7 Questions with Karl Faase
Name: Karl Faase
Current title: CEO
Current organisation: Olive Tree Media
Karl Faase is a well known Australian Christian communicator, media presenter, leader and social commentator. He is the CEO of Olive Tree Media, the organisation through which he produces programs of excellence for Christian media and local church use internationally.
Previous to his role in Olive Tree Media Karl was the senior pastor of Gymea Baptist church for almost 20 years. Olive Tree Media’s latest production which Karl hosts is the documentary series, Jesus the Game Changer Season 1 (2016) and Season 2 (2019). Karl's radio spots, The Daily Nudge are heard across Australia and New Zealand. In the past year Karl also authored the book The Stuff of Life. He is the chair of the Australian boards of Samaritans Purse and BGEA.
1. What have you found most challenging as a church leader?
One of the insightful comments on leadership is to never overestimate what you can achieve in one year and never underestimate what you can achieve in five years. Patience has never been a strong virtue of mine, I dislike waiting and have usually found myself to be in a rush. Mature, long term, stable and significant leadership takes time. It takes time to build trust, time to bring change, time to create culture, time to mould teams and time to leave a legacy.
A lack of patience does have positives in that those you lead can see the church, organisation or ministry moving towards your stated dreams and visions and doing so with a sense of urgency. But impatience can burn people in the process and can, at its worst, bring shallow change not a lasting shift in the ministry. There are many challenges in leadership but one of my great struggles was to learn to be patient.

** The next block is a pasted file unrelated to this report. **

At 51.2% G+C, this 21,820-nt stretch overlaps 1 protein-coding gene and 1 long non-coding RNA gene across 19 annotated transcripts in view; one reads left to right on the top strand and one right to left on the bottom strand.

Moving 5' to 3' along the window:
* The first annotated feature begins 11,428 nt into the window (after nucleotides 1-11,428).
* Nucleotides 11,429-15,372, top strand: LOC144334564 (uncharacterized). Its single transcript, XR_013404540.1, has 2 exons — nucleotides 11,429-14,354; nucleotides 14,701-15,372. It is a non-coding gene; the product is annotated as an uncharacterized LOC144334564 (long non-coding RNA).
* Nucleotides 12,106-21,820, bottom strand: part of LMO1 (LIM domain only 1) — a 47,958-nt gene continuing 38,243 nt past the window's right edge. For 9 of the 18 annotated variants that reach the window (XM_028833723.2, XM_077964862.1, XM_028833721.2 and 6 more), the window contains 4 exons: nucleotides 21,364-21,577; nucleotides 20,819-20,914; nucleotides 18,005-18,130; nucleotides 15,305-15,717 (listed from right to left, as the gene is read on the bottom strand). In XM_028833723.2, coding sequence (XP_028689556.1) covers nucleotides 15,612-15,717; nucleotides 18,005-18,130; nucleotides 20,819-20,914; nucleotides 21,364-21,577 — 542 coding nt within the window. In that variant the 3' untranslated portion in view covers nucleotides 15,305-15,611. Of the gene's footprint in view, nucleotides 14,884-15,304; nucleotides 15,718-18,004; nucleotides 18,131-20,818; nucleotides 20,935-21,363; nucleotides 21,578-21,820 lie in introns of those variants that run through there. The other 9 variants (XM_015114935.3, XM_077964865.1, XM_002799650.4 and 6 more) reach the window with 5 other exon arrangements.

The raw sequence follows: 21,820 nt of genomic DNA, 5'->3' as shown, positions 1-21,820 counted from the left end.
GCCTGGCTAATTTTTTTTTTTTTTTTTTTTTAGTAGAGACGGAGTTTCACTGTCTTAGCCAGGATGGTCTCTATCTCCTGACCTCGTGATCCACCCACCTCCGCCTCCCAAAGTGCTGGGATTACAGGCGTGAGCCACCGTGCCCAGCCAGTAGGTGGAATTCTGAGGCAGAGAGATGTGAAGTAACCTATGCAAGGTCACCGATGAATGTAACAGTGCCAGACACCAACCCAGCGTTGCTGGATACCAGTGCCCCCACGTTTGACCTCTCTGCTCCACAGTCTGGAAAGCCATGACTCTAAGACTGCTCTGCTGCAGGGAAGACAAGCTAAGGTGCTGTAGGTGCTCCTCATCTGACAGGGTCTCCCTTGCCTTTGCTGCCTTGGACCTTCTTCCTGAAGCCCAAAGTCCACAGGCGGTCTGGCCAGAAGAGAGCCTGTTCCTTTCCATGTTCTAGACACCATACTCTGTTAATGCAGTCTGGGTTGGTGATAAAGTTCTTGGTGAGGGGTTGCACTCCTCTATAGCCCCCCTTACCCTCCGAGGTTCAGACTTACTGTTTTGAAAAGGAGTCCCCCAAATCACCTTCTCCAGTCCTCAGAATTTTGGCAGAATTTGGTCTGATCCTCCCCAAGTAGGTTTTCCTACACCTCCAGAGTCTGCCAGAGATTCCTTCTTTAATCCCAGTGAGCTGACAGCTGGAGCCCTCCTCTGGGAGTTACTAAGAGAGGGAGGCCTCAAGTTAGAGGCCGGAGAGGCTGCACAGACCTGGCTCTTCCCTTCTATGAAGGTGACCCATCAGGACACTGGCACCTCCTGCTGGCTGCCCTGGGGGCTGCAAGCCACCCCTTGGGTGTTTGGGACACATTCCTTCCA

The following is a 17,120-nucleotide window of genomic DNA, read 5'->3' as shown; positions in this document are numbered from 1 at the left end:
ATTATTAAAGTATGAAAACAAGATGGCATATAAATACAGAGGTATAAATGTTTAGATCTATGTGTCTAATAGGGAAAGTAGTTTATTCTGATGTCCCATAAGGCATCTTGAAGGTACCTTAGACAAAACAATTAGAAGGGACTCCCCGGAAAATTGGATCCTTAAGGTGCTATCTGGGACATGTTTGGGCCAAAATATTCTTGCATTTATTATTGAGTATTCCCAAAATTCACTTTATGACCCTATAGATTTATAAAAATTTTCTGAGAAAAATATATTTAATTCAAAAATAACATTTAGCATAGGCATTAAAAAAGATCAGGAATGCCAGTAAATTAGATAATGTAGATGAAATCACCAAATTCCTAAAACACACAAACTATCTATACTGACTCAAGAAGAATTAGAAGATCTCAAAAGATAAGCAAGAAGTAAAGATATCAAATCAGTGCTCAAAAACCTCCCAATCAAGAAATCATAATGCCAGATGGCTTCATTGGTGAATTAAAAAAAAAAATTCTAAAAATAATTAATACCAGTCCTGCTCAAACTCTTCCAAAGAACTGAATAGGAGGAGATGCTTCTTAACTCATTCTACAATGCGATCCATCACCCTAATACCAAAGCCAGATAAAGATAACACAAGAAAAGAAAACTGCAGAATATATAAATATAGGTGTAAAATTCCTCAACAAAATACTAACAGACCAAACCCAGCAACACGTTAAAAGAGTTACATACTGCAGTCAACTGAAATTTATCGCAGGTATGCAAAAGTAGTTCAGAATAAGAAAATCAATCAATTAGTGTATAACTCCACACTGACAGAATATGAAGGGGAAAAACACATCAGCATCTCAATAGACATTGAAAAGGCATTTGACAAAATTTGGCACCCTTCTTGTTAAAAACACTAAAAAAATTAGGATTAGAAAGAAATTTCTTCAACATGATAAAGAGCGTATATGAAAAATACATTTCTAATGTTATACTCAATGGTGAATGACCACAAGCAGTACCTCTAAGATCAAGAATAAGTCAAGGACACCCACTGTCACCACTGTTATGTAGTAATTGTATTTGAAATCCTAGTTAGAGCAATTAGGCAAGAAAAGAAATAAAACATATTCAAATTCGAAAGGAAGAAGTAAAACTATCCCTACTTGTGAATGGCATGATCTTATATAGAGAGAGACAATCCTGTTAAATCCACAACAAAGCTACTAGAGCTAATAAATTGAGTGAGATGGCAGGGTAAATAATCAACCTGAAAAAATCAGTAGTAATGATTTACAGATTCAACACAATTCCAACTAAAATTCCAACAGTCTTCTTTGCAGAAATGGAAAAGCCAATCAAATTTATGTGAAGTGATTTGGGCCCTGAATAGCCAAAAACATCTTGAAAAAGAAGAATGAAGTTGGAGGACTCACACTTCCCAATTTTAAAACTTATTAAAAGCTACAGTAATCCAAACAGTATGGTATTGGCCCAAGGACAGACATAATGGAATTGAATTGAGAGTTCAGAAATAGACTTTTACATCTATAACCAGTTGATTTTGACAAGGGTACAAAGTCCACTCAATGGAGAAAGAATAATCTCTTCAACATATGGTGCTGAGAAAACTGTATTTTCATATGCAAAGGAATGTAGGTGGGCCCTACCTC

2. How did you become a church leader? Can you please briefly tell the story?
Shortening a much longer story, after I completed a diploma in social welfare, I felt led to work in a Christian organisation with young people. The outcome was that I was given a role as a youth worker at Beecroft Uniting Church. This was not a call to vocational ministry rather an opportunity to work in a Christian organisation.
Over the three years I worked at the church I felt a deeper call to long term Christian ministry and church leadership. This was partly an internal leading of the spirit of God but it was also the outcome of seeing positive results in the ministry I was leading and a sense that this was my gifts and skills. In my mind God does not call us to roles that we don't fit or are not skilled for or can't function positively in. Ministry and call ought not be left to personal feelings of the spirit is saying, there should be some other grounds on which that choice is made. Over the years in ministry I have moved from youth ministry, to senior church leadership and now into media ministry. Each step has occurred at the intersection of call, opportunity and skill.